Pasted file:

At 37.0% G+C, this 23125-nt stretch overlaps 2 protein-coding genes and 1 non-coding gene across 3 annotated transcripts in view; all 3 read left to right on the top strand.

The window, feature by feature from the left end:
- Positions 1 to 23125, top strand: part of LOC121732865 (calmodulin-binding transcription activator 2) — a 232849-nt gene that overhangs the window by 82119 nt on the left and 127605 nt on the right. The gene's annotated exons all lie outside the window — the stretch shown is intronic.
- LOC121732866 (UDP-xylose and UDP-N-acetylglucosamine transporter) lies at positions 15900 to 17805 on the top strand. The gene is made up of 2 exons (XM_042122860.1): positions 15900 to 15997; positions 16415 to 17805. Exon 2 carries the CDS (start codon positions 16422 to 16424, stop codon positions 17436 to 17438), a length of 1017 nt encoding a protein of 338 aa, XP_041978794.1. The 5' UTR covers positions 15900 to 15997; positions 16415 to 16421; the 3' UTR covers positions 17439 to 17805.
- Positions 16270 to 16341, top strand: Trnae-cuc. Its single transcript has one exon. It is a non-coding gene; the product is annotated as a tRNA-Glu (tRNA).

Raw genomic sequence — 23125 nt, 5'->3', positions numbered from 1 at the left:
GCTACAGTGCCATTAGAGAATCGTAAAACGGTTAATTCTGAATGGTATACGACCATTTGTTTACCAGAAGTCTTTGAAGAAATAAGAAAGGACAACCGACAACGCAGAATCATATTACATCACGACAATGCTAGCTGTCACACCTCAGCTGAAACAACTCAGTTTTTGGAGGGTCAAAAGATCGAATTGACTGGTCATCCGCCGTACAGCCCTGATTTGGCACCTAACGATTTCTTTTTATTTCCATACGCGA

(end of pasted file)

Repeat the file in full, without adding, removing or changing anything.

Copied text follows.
At 37.0% G+C, this 23125-nt stretch overlaps 2 protein-coding genes and 1 non-coding gene across 3 annotated transcripts in view; all 3 read left to right on the top strand.

The window, feature by feature from the left end:
- Positions 1 to 23125, top strand: part of LOC121732865 (calmodulin-binding transcription activator 2) — a 232849-nt gene that overhangs the window by 82119 nt on the left and 127605 nt on the right. The gene's annotated exons all lie outside the window — the stretch shown is intronic.
- LOC121732866 (UDP-xylose and UDP-N-acetylglucosamine transporter) lies at positions 15900 to 17805 on the top strand. The gene is made up of 2 exons (XM_042122860.1): positions 15900 to 15997; positions 16415 to 17805. Exon 2 carries the CDS (start codon positions 16422 to 16424, stop codon positions 17436 to 17438), a length of 1017 nt encoding a protein of 338 aa, XP_041978794.1. The 5' UTR covers positions 15900 to 15997; positions 16415 to 16421; the 3' UTR covers positions 17439 to 17805.
- Positions 16270 to 16341, top strand: Trnae-cuc. Its single transcript has one exon. It is a non-coding gene; the product is annotated as a tRNA-Glu (tRNA).

Raw genomic sequence — 23125 nt, 5'->3', positions numbered from 1 at the left:
GCTACAGTGCCATTAGAGAATCGTAAAACGGTTAATTCTGAATGGTATACGACCATTTGTTTACCAGAAGTCTTTGAAGAAATAAGAAAGGACAACCGACAACGCAGAATCATATTACATCACGACAATGCTAGCTGTCACACCTCAGCTGAAACAACTCAGTTTTTGGAGGGTCAAAAGATCGAATTGACTGGTCATCCGCCGTACAGCCCTGATTTGGCACCTAACGATTTCTTTTTATTTCCATACGCGA